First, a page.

We’re celebrating National Volunteer Week! In honor of that, we’d like to share about one of our wonderful volunteers:
Deborah Elliott captures stories on Thursday afternoons as a barista at Lighthouse Mission’s Drop-in Center. She has been volunteering as a barista for nearly a year. It’s amazing to see how much she has learned and how many people she has met during her time as a volunteer. The following is taken from a longer essay written by Deborah. The names below have been changed for privacy.
Lessons Learned From the Homeless
“I walked alone in the shadows of death, so full of pain. I led the life of a thousand lifetimes, so full of pain. I searched alone to the ends of the earth, yet I never knew. That all the answers to my very dreams live inside of you.”
Song by Matthew, a homeless addict.
Jesus is walking among the homeless. I find Him there when I volunteer at the Mission Drop-In Center. His Word compelled me to be there in the first place and His Spirit, in His infinite grace, used the setting to teach me deep lessons of faith. I carry both the memories and the lessons with me always.
I remember Charles. He collected rainwater in a tarp to drink and cook with. Believing that the city puts dangerous chemicals in our water to influence our behavior, he also laughingly acknowledged that he ingests this “contaminated” water when he drinks the free coffee at the Drop-In Center. Lesson #1 – Be a good steward. Treat the environment with care, even if it involves extra effort on my part. And be forgiving of myself, and others, when our actions don’t match up to our ideals.
I remember Drake. Drake beds down in the Mission at night while his girlfriend and young baby sleep across the street in the Agape Home. He is desperate to find a home for his family, and I know the odds of that happening are not in his favor. Lesson #2 – Be thankful for my home. Refuse to fret over repairs, property taxes and other homeowner laments.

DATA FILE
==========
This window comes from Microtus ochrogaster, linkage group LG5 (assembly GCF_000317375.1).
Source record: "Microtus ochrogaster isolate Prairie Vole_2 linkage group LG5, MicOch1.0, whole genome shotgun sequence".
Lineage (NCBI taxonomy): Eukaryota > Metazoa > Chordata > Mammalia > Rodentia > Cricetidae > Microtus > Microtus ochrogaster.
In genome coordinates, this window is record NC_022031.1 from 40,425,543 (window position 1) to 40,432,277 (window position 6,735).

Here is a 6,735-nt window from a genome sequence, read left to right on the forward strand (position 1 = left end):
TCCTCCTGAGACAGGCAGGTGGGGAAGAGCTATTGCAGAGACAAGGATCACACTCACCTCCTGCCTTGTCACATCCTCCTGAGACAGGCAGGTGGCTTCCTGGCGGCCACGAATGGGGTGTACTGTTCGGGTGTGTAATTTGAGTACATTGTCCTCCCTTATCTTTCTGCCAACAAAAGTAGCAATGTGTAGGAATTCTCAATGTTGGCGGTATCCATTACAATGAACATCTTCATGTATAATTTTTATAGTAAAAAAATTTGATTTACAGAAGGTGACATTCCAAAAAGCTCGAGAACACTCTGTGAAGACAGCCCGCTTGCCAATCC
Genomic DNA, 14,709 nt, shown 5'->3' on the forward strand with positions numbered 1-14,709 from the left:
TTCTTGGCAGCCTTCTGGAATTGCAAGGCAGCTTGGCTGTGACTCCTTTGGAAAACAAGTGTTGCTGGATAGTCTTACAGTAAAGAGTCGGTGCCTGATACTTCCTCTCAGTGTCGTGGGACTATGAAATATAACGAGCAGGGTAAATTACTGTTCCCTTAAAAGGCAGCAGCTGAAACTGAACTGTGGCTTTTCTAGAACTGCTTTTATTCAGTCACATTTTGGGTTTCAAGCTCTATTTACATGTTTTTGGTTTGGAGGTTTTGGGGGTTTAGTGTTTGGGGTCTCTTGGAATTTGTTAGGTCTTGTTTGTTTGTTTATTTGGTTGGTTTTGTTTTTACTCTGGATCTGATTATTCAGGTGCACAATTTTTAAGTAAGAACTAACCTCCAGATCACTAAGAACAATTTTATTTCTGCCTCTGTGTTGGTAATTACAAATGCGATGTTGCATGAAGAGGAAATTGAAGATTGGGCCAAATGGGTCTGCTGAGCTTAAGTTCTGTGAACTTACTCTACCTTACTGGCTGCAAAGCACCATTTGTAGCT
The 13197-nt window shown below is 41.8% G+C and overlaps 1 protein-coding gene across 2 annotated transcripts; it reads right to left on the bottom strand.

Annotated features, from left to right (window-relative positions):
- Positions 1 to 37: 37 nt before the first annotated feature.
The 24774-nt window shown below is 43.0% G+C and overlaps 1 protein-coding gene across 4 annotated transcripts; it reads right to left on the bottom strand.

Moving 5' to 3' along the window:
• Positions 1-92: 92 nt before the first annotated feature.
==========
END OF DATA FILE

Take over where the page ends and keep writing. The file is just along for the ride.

I remember Bobby. We had long conversations about alcoholism. My most reliable customer, he stopped coming in for his cup of coffee. I fear he has relapsed and is facing the formidable climb, once again, out of the valley of addiction. Lesson #3 – Be careful. Take seriously the enemy’s desire to create a dependency in me on anything other than God. And be keenly aware of my weakness to fall in this area. Lesson #4 – Be kind. I do not know when I will have my last conversation with those around me.
I remember Phillip. Just passing through town, he asked how he could get a ride to Fairhaven. Immediately, another man pulled out his bus pass and gave it to him. It was literally all he had to give. Lesson #5 – Be extremely generous, always remembering the lavish generosity my Savior poured out on me.
I remember Matthew. The author of the above song, he sang for me one day. Singing, strumming, crying, his story unfolded. Shaking from withdrawals, he expressed his pain over his inability to get free from addiction. Lesson #6 – Be transparent. Sharing our brokenness reminds us of the reality of our struggle against the powers of darkness. It allows others to be partners with Christ, bringing light into those dark places. Lesson #7 – Be hopeful. We know that it is in our darkest places that we draw the closest to God and while we may never know the end of the story, God, in His wisdom, compassion and mercy, pulls together the pieces of people’s broken lives to complete His good work.
When he finished singing, Matthew said, “I wrote it for my wife, but I could’ve been writing it for Jesus. Who knows, maybe I was.”